15. Why, then, is there not a more specific reference to OPAs, PSAs or SDAs in the Bill? The explanation is that the Bill follows the Treasury's traditional formula for all matters of any constitutional importance: they are left to the discretion of the Treasury. Thus Clause 7(2); "Resource accounts shall be prepared in accordance with directions issued by the Department (DFP)". It is only in the informal Explanatory and Financial Memorandum that there is a hint of "a statement relating costs to objectives".
16. As early as 1998 the Westminster PAC took a stand on this; "A performance statement on output and performance analysis is important in resource accounts. It will provide Parliament (the Assembly) with valuable information on what departments have achieved with the moneys voted to them. Such information will form the basis for enquiries into departmental accountability, and it will help inform Parliament's consideration of further requests for Parliamentary Supply. We therefore expect that such performance statements should be independently validated by the Comptroller and Auditor General alongside the resource accounts" (11).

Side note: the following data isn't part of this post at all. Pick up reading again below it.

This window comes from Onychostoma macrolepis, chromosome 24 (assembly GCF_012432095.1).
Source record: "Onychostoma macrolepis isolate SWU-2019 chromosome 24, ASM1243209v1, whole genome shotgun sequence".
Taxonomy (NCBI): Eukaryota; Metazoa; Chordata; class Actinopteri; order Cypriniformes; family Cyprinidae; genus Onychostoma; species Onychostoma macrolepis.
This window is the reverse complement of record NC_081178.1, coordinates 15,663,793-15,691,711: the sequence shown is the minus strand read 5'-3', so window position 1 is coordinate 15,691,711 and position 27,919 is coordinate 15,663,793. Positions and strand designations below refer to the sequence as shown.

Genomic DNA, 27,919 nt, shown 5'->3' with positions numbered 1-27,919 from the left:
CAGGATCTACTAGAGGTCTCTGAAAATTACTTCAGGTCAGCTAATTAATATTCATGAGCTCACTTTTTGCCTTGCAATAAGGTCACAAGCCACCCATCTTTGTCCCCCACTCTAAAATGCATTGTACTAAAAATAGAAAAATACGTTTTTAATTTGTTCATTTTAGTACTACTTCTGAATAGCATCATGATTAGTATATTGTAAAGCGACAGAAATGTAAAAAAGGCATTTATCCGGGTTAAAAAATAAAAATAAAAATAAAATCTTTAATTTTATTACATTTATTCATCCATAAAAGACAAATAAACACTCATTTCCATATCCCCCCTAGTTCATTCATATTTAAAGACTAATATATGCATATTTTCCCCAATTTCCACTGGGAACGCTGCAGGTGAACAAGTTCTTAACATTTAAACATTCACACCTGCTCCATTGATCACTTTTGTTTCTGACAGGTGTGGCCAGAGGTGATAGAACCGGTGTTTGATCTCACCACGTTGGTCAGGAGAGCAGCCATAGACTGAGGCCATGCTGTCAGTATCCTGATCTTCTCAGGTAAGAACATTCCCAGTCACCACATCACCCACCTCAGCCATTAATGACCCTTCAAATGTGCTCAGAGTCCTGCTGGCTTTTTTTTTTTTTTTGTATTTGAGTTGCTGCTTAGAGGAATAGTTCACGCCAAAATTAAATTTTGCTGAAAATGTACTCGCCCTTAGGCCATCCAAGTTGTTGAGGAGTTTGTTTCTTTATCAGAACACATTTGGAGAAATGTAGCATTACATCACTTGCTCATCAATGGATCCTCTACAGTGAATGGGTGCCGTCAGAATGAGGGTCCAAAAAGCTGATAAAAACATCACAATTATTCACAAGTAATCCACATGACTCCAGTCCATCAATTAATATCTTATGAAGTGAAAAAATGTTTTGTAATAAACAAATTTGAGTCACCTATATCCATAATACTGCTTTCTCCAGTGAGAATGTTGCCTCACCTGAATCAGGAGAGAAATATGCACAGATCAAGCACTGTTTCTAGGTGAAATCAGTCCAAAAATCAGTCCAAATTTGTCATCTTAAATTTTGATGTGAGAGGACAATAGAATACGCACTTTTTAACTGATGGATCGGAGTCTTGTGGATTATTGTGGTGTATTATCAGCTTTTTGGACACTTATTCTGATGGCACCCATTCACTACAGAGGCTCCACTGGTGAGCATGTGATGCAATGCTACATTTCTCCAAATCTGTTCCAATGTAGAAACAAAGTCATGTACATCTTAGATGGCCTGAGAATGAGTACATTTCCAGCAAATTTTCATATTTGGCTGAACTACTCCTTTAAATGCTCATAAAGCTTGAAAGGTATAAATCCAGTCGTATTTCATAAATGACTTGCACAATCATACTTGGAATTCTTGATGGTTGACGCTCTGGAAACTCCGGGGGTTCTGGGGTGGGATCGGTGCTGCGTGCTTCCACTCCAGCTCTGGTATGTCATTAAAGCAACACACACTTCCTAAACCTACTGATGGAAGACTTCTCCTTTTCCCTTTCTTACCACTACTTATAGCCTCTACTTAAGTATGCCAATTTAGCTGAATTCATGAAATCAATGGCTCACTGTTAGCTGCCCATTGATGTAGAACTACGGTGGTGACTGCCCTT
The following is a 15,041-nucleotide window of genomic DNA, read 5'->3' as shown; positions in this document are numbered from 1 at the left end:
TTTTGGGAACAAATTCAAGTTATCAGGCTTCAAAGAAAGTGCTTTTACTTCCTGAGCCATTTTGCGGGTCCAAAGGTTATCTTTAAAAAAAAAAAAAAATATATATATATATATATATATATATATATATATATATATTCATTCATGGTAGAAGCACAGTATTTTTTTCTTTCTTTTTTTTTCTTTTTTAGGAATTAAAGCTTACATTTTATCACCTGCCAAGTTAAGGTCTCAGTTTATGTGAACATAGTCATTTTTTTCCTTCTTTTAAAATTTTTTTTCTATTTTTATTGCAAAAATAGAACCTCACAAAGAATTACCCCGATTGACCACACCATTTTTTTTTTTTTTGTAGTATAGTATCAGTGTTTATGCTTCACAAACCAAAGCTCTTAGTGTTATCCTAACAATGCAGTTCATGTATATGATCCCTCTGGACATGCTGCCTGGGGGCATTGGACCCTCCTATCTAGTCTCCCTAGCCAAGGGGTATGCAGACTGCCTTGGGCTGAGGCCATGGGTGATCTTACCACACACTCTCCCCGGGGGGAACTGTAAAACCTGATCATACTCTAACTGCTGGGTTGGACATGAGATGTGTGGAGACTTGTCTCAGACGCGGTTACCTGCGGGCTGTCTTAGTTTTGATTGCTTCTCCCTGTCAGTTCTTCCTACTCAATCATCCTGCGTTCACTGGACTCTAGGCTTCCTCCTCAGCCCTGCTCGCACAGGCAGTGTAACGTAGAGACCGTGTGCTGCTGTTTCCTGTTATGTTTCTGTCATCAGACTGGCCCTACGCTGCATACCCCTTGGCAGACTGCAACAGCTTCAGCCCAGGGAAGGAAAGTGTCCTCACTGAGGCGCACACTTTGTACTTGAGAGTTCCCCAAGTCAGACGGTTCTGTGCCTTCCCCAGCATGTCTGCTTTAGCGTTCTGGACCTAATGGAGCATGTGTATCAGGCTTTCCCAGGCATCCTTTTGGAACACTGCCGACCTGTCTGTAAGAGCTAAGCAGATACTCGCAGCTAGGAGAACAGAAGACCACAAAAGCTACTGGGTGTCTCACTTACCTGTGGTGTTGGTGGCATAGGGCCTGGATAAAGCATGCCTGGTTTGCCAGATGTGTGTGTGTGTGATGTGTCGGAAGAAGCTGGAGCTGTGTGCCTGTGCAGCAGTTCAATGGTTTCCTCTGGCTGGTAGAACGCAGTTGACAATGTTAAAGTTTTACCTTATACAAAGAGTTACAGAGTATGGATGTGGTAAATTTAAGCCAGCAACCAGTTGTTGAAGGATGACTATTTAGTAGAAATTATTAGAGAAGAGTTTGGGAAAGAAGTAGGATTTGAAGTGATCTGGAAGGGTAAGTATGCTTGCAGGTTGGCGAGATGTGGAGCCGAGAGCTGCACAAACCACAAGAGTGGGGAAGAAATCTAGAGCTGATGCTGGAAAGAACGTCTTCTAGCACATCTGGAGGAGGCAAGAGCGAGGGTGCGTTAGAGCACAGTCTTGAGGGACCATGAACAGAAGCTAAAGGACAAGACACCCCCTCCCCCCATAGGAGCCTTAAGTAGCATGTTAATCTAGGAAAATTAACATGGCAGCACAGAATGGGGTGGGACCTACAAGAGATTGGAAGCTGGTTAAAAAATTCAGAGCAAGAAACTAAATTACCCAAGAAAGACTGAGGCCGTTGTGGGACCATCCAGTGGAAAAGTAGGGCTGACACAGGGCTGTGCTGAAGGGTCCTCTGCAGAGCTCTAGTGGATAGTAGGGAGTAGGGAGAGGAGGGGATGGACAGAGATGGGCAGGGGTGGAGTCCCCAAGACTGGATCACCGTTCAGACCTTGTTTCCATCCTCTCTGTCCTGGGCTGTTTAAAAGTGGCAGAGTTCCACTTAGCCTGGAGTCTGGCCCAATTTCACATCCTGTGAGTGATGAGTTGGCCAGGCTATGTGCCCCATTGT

17. Mr Durkan appeared to accept the importance of Assembly "control" (external validation of Executive's PSAs and SDAs?) in his statement at the Second Stage of the NI Bill. He said; "Under the new system there will also be a summary of out-turns reflecting Assembly control, and, critically, a statement of resources by departmental aims and objectives under PSAs", (emphases added). But that is not what has happened at Westminster. And that is not what is provided for in the NI Bill.
18. One may conclude that this omission of statutory provision has been partly due to a deep ambivalence, running through the history of this legislation, as to whether the innovations are primarily of a technical nature or of a political nature. But there is no doubt that it is mainly due to the Executive's continuing refusal to engage Parliament in any coherent or systematic debate of the Supply procedure.
19. The Assembly may have to consider if they now wish to import this important feature of parliamentary impotence to the Province. On the other hand the Assembly may wish now to seek amendment that is more conducive to the historic task of encouraging representative democracy in Northern Ireland.
Securing effective operation and control